Use vegetable stock to make this vegan.

Add pancetta (reduce or omit the salt). Get four ounces cut into small cubes (about 1/4 inch). Instead of olive oil, brown the pancetta slowly to render the fat. When it is done, remove with a slotted spoon and put in with the wheat berries. Continue with the recipe, sauteéing the mirepoix in the rendered fat. If there isn’t enough, add a little olive oil.

BaoFeng HTs and Spurious Emissons

The January edition of QST has some disturbing data about dirty transmitters in BaoFeng HTs.

Amateurs are responsible for their transmitters being clean, but most of us don’t have the test equipment to check that. Also, manufacturers must meet the FCC regulations for every transmitter sold.

The ARRL Lab set up at hamfests and tested the HTs that hams had with them. Over four years, only 5% to 9% of BaoFeng HTs passed the test. Alinco, Icom, Kenwood, and Yaesu had 100% pass rates. Wouxon improved from 83% to 100% over the years.

QST 2020 01 HT Testing

From “Technical Correspondence”, QST, January 2020, pages 60-62. This chart is on page 61. QST is available online to ARRL members. This is a link to the article online.

The FCC rules for spurious emissions are in 47 CFR § 97.307 – Emission standards.

What if you already own a BaoFeng, like me?

Run low power. This will reduce the amount of power in the spurious emissions. Reducing the power from 5 W to 0.5 W should reduce the spurious emissions by 10 dB. The spurs still won’t be 40 dB below the carrier, but they will be lower in terms of absolute power. It can’t hurt. It will make your battery last longer, too.

What if you want an inexpensive HT?

Instead of a $50 BaoFeng, save up a bit more for a $75 Yaesu FT-4XR. From my research, this is the only HT under $100 from a major radioo vendor.

The FT-4XR uses the same chipset as the BaoFeng, so it has roughly the same feature set. But it has a clean transmitter and better interference rejection in the receiver. It also has ham-specific firmware, like automatic repeater offsets. That should make it easier to use.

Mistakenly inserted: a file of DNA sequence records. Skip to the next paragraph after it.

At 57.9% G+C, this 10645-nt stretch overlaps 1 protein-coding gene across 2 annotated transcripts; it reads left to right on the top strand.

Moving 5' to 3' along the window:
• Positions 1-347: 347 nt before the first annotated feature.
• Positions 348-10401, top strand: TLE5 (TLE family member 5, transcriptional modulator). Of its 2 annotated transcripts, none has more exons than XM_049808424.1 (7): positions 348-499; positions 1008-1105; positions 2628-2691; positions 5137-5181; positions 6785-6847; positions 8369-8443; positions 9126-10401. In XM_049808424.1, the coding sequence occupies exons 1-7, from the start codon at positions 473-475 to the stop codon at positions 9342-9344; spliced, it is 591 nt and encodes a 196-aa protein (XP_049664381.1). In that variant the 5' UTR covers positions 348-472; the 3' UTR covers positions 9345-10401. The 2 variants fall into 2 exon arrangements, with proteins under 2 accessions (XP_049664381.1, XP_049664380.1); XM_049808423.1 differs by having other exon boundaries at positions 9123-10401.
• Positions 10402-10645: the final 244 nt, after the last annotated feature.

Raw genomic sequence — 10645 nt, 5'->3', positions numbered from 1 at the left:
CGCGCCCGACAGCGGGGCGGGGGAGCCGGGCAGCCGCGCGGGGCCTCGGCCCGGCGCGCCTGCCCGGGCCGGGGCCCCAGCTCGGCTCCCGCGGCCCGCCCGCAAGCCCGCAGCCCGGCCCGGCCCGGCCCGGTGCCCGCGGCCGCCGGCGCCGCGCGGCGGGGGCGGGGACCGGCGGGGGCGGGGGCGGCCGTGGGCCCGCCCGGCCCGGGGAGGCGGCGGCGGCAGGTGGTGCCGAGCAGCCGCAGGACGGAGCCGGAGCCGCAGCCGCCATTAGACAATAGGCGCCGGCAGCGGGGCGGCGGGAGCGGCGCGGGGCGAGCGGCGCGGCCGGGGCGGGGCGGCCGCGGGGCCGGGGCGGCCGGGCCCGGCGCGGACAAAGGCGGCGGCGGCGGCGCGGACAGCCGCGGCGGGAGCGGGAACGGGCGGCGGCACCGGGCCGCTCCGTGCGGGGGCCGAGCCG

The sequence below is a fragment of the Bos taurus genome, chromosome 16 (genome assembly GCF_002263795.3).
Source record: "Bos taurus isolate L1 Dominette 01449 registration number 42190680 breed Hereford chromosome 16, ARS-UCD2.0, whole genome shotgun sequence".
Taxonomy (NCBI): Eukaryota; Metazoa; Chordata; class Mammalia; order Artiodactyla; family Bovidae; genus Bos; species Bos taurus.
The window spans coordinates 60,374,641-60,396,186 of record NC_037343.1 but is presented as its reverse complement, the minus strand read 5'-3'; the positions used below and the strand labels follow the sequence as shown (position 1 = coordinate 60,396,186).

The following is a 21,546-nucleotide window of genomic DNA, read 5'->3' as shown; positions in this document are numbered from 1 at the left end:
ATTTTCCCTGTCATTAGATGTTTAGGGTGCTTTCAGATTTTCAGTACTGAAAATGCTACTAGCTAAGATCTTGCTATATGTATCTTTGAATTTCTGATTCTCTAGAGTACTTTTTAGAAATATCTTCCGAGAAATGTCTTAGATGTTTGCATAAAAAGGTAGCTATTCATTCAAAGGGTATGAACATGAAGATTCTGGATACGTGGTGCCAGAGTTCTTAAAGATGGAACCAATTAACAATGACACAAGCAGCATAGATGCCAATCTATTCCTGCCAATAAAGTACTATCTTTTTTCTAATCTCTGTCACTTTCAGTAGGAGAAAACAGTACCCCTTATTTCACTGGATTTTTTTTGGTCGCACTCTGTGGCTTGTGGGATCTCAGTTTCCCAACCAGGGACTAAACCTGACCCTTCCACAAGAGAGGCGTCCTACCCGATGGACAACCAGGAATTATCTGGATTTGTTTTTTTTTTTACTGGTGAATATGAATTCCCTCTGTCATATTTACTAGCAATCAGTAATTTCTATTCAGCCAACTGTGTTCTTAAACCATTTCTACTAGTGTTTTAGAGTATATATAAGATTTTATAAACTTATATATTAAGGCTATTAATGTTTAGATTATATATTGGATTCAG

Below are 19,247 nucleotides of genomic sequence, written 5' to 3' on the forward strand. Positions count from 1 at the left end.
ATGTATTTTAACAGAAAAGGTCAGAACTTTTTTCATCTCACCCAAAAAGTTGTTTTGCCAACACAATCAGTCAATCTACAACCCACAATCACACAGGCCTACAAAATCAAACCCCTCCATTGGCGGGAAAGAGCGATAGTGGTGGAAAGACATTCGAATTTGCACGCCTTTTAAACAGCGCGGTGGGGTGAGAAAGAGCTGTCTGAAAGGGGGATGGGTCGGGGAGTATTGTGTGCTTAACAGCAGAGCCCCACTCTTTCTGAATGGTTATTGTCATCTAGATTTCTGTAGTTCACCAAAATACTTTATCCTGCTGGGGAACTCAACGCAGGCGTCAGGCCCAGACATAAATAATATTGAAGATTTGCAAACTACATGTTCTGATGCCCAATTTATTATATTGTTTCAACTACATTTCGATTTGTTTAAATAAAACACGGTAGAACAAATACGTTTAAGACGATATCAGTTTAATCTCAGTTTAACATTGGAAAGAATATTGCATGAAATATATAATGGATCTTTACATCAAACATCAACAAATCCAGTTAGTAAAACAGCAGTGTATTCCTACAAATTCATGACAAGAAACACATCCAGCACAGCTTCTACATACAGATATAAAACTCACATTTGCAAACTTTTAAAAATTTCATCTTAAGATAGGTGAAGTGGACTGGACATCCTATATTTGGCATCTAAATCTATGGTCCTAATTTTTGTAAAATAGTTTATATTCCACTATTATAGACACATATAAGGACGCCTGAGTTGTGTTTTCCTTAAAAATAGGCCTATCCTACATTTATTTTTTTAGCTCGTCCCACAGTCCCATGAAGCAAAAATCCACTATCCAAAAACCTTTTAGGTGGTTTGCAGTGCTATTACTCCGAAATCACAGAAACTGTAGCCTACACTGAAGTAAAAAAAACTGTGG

The FT-4XR also uses the same antenna connector as BaoFeng, so aftermarket Nagoya antennas might fit. I would probably try the Nagoya NA-771 for $17, which might fit. I’ve heard recommendations for the Diamond SRJ77CA ($27).

I linked to DX Engineering’s page above, but the FT-4XR is available at similar prices from Ham Radio Outlet, Gigaparts, and other ham stores. Amazon has it at a higher price ($83), oddly.

BaoFeng UV 5R Yaesu FT 4XE

How did this happen?

It appears that the BaoFeng radios were designed for the much more lenient Part 90 emission regulations and do not meet the amateur radio regulations.

An article by AD5GG compares BaoFeng UV-5R emissions to Part 90 (private land mobile) and Part 97 (amateur) regulations. The BaoFeng meets the weaker Part 90 limits, where spurious emissions are not to exceed -20 dBc (dBc is relative to carrier). Part 97 limits spurious emissions to -40 dBc, 100X lower than the Part 90 limit.

Designing for the Part 97 limits requires additional low-pass filtering on the output. The new parts may only be pennies, but it would require a new board design. Maybe new versions of the BaoFeng HTs will be designed to the stricter standards, but I’ll have to see proof of that. The UV-5R is up to the third generation, at least, and still not compliant.